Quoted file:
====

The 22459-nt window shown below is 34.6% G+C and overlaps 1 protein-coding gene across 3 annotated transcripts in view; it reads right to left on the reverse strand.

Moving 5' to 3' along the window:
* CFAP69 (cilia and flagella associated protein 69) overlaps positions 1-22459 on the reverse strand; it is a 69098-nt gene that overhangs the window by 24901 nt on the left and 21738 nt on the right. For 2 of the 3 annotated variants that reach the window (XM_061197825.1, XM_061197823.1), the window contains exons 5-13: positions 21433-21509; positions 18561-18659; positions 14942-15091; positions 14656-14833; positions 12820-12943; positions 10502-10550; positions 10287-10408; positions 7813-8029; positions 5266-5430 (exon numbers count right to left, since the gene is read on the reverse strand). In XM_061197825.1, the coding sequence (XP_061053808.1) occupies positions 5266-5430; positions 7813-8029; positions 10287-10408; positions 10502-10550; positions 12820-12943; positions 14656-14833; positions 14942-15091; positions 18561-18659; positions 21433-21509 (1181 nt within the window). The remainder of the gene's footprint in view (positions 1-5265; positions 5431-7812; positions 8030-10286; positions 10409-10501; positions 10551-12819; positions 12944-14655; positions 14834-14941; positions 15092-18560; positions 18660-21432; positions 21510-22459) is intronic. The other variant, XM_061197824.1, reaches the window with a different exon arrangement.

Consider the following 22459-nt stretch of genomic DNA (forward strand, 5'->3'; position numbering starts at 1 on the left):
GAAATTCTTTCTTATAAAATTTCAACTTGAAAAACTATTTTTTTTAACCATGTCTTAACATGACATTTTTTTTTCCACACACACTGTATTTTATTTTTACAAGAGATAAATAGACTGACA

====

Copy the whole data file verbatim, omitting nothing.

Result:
The 22459-nt window shown below is 34.6% G+C and overlaps 1 protein-coding gene across 3 annotated transcripts in view; it reads right to left on the reverse strand.

Moving 5' to 3' along the window:
* CFAP69 (cilia and flagella associated protein 69) overlaps positions 1-22459 on the reverse strand; it is a 69098-nt gene that overhangs the window by 24901 nt on the left and 21738 nt on the right. For 2 of the 3 annotated variants that reach the window (XM_061197825.1, XM_061197823.1), the window contains exons 5-13: positions 21433-21509; positions 18561-18659; positions 14942-15091; positions 14656-14833; positions 12820-12943; positions 10502-10550; positions 10287-10408; positions 7813-8029; positions 5266-5430 (exon numbers count right to left, since the gene is read on the reverse strand). In XM_061197825.1, the coding sequence (XP_061053808.1) occupies positions 5266-5430; positions 7813-8029; positions 10287-10408; positions 10502-10550; positions 12820-12943; positions 14656-14833; positions 14942-15091; positions 18561-18659; positions 21433-21509 (1181 nt within the window). The remainder of the gene's footprint in view (positions 1-5265; positions 5431-7812; positions 8030-10286; positions 10409-10501; positions 10551-12819; positions 12944-14655; positions 14834-14941; positions 15092-18560; positions 18660-21432; positions 21510-22459) is intronic. The other variant, XM_061197824.1, reaches the window with a different exon arrangement.

Consider the following 22459-nt stretch of genomic DNA (forward strand, 5'->3'; position numbering starts at 1 on the left):
GAAATTCTTTCTTATAAAATTTCAACTTGAAAAACTATTTTTTTTAACCATGTCTTAACATGACATTTTTTTTTCCACACACACTGTATTTTATTTTTACAAGAGATAAATAGACTGACA